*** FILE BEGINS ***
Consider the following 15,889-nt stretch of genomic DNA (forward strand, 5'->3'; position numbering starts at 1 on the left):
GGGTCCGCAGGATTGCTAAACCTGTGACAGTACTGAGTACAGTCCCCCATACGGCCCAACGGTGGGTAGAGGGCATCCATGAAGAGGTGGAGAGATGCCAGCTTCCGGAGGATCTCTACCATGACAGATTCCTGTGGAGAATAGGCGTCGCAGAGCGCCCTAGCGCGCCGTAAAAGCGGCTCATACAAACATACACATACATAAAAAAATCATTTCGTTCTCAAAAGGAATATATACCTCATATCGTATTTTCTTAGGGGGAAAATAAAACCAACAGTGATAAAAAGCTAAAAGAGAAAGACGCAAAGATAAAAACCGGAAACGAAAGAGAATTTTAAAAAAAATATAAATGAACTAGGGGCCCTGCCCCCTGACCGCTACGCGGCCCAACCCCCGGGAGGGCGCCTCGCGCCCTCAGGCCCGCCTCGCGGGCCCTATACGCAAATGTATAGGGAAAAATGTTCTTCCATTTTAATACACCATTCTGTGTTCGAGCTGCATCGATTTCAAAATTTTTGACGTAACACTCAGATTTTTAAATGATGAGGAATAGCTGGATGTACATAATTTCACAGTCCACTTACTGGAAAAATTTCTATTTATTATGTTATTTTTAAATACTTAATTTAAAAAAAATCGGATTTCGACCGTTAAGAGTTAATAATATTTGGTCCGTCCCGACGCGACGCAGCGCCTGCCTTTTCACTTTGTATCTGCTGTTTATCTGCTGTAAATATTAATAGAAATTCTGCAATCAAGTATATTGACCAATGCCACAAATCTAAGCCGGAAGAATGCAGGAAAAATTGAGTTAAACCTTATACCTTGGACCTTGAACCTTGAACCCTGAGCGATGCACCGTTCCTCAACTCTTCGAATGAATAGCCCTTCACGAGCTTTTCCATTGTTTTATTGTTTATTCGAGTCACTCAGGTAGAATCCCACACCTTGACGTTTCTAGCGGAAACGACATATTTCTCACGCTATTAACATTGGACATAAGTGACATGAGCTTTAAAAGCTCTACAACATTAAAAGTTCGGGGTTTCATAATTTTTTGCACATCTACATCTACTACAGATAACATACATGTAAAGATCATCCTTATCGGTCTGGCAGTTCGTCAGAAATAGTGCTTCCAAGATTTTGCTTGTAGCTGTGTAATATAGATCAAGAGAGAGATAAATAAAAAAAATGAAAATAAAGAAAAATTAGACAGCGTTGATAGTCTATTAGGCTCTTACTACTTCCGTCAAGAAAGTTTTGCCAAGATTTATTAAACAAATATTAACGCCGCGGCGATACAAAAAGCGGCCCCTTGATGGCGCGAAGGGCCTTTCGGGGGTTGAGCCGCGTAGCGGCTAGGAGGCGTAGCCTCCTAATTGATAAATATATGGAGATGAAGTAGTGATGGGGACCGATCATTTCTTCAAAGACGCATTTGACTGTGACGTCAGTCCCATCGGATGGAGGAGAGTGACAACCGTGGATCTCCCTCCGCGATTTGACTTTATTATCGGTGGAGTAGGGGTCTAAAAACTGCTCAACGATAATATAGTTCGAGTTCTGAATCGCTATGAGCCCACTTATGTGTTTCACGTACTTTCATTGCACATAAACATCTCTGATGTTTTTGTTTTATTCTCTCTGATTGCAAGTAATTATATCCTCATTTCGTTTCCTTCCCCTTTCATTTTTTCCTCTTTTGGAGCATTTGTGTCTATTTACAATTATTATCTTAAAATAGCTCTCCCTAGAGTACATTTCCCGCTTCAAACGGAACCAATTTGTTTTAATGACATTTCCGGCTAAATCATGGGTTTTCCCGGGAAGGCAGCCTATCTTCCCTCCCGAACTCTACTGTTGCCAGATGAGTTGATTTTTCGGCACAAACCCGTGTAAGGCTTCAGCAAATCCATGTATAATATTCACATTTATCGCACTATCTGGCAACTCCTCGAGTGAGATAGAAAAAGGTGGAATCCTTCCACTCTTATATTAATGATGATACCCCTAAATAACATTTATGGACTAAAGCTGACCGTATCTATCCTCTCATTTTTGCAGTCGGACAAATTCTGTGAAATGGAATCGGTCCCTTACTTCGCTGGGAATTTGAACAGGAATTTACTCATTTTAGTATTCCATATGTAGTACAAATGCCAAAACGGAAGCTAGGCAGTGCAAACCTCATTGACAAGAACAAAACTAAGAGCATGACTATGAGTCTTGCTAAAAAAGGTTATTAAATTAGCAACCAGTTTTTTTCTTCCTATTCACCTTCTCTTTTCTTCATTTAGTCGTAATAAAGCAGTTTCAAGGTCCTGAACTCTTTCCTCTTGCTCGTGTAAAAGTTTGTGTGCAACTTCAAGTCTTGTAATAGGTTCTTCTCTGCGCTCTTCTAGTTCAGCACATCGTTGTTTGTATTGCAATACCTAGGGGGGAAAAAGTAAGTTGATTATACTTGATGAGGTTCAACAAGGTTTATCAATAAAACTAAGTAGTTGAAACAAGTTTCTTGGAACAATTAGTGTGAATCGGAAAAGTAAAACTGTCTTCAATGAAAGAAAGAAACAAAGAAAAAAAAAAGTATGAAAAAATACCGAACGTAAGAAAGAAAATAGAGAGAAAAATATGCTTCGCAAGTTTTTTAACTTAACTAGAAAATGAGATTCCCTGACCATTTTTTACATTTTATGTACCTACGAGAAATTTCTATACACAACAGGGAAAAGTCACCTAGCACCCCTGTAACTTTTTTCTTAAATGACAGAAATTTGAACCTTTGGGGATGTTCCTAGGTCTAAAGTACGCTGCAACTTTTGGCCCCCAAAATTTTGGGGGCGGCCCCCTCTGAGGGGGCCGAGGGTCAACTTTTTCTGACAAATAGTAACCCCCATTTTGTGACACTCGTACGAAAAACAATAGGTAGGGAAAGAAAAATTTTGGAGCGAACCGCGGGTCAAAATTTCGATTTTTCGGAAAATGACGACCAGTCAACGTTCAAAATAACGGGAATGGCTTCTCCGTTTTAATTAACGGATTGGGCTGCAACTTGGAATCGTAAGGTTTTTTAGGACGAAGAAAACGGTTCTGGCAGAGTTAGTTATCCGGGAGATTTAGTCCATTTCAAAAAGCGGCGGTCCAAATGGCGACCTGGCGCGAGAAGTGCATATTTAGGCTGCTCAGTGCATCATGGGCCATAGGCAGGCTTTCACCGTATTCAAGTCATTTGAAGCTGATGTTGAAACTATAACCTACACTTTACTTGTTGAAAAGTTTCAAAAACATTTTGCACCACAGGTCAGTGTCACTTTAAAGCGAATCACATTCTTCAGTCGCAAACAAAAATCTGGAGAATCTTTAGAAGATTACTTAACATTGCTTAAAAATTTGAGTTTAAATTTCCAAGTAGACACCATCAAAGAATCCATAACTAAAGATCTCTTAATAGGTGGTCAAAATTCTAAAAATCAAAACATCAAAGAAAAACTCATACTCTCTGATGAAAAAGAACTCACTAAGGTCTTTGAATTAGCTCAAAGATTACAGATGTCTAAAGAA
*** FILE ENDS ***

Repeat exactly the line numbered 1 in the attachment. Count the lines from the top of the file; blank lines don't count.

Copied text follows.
Consider the following 15,889-nt stretch of genomic DNA (forward strand, 5'->3'; position numbering starts at 1 on the left):